2. My thoughts are: many people are plugged in now, reading and seeing all that the media has to offer on global events. As a Korean-American, I've been hearing about North-South tensions and "provocations" for decades. I used to get anxious about it as a kid. After numerous "what if" seasons, I feel more calm even when it seems this time the situation is bigger. "Big" is just an illusion, and, the media reports have a hand in how the illusion is set up. (We all now how credible TV and print media are, especially at predicting the future... Yep, just like FaceBook... And, the weather forecast for that matter but, I digress.) I am taking my young daughter to Korea in the coming month and trust that all will be just fine. If not, well, then the entire world will know since technology has brought us all closer, like in the palm of your hand (if you're on a smartphone, that is). Hakuna matata, y'all.

  3. This post makes a very good point, but it still seems to me that there's reason to wonder if KJU really has the same amount of room to maneuver that Kim Il Sung had.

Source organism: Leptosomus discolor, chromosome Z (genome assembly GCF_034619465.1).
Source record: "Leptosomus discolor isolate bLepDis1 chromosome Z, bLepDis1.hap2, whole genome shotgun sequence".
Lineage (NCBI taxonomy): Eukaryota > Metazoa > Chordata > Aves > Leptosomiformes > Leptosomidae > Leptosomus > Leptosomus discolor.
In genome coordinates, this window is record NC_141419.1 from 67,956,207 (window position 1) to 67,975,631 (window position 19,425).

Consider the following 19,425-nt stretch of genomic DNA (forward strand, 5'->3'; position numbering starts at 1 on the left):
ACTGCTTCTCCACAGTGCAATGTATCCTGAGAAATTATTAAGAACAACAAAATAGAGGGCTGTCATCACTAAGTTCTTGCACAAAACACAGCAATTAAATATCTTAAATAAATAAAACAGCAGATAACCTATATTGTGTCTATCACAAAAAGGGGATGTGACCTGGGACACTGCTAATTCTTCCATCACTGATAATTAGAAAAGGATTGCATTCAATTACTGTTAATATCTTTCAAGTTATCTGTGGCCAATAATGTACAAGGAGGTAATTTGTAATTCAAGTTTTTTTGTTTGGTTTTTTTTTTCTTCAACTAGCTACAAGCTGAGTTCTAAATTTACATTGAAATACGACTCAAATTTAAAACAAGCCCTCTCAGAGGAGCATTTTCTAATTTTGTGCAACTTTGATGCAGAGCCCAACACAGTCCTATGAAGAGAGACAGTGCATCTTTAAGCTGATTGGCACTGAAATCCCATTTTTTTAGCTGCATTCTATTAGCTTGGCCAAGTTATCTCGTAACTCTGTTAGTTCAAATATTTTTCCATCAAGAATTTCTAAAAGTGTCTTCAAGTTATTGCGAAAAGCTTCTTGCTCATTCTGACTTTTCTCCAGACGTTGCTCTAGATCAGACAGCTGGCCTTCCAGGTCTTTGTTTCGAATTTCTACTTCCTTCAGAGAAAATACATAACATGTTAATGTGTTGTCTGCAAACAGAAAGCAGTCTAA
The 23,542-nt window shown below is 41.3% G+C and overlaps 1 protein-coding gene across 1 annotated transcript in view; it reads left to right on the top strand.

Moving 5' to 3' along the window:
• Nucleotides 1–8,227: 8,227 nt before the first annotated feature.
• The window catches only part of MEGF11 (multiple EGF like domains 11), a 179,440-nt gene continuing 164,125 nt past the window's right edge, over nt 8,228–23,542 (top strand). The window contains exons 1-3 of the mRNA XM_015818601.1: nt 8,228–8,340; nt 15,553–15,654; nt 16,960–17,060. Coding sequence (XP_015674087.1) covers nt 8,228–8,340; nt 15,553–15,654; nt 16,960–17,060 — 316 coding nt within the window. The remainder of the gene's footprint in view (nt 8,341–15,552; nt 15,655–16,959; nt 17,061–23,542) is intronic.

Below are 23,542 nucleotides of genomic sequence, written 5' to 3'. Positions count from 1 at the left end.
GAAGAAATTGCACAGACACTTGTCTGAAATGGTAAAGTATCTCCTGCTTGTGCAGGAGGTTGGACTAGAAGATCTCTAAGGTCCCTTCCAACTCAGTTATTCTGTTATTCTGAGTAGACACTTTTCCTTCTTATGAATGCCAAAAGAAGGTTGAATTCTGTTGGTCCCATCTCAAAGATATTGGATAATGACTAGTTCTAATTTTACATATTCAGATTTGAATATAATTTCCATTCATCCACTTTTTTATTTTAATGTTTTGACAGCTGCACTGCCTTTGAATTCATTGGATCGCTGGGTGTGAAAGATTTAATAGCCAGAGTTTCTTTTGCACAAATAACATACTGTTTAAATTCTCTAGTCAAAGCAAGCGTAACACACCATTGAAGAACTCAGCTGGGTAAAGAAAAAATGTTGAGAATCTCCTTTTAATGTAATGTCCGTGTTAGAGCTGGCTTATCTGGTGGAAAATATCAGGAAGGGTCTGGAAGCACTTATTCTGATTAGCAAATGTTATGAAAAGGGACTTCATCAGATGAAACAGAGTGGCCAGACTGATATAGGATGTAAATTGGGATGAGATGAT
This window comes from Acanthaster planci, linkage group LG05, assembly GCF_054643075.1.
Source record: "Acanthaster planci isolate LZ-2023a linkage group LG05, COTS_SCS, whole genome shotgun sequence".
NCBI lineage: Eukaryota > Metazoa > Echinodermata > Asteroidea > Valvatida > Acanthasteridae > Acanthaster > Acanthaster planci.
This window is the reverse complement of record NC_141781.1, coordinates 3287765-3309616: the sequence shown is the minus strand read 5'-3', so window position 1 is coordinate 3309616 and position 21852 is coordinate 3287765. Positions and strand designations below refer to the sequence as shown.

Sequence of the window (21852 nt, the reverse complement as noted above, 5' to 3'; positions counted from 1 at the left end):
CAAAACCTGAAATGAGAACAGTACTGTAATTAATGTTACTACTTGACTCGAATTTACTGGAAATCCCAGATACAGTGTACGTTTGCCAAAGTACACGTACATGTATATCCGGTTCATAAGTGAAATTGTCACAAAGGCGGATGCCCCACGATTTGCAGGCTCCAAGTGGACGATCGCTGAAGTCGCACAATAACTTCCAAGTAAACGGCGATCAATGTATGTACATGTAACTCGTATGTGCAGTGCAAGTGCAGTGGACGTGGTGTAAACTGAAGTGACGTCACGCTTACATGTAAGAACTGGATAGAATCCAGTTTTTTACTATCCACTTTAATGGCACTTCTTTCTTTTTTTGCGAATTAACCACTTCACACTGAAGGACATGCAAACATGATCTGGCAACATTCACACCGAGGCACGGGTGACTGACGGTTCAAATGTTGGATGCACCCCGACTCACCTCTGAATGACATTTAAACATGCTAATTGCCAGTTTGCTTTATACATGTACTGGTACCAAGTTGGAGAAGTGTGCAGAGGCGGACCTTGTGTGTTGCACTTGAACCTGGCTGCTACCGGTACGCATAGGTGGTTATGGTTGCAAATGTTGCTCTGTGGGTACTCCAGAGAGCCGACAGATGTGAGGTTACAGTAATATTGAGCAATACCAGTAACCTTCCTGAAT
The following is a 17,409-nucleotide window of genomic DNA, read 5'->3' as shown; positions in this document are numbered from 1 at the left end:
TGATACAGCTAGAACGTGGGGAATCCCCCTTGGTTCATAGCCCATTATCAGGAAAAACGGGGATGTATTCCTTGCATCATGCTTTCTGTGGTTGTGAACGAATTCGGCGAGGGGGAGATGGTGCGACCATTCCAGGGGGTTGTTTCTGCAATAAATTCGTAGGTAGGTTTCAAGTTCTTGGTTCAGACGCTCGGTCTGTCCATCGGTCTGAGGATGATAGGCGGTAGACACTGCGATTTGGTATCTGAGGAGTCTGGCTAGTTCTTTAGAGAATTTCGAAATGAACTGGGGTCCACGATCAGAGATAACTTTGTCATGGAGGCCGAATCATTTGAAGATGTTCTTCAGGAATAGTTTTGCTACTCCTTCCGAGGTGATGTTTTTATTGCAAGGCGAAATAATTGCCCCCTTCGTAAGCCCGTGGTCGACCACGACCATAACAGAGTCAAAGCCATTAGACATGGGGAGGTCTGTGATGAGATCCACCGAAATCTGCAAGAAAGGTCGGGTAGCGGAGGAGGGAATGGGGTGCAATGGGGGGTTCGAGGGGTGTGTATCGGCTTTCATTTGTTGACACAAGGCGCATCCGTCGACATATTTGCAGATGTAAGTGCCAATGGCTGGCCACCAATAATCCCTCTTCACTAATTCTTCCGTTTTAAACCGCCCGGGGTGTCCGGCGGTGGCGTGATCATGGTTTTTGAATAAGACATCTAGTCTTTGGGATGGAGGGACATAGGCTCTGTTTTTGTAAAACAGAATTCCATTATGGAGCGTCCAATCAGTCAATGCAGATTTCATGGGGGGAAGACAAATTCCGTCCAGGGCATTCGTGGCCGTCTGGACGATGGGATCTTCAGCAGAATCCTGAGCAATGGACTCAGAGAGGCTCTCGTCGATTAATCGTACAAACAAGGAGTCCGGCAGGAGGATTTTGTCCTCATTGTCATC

Obviously, nobody outside of NK really has a clue what's going on inside NK .... but still, it seems to me that the weird-even-for-North-Korea flavor of this round of bluster lends a lot of credence to the idea that what we're seeing is the outward manifestation of some kind of internal power struggle -- KJU trying to position himself as a leader strong enough to take on the Americans, or a hostile faction trying to box him into an impossible position, or both -- and in that case, the situation becomes considerably more worrying.

    If everything comes down to a young, inexperienced leader trying to thread the needle between "a show of force strong enough to consolidate my internal position" and "a show of force so strong that it actually starts a war," then it seems to me that it's pretty much a coin-flip how this ends up.

  4. In the past, China was an effective tool against retaliation by the South and U.S. Now, it may be a whole different ball game.

    1. That's what they said in 2006 when NK detonated a nuclear weapon, and in 2009 after the second nuclear test, and 2013 after the third nuclear test. What a joke. Keep on dreaming bro!

  5. Regarding that foot fetish porno site you are planning to open - can you post pictures of Lee Min Ho's feet? Thanks in advance.

  6. I first heard about the Panmunjeom Axe Murder Incident from the movie "JSA", which was, if my memory serves me correctly, the first Korean movie that I had ever watched.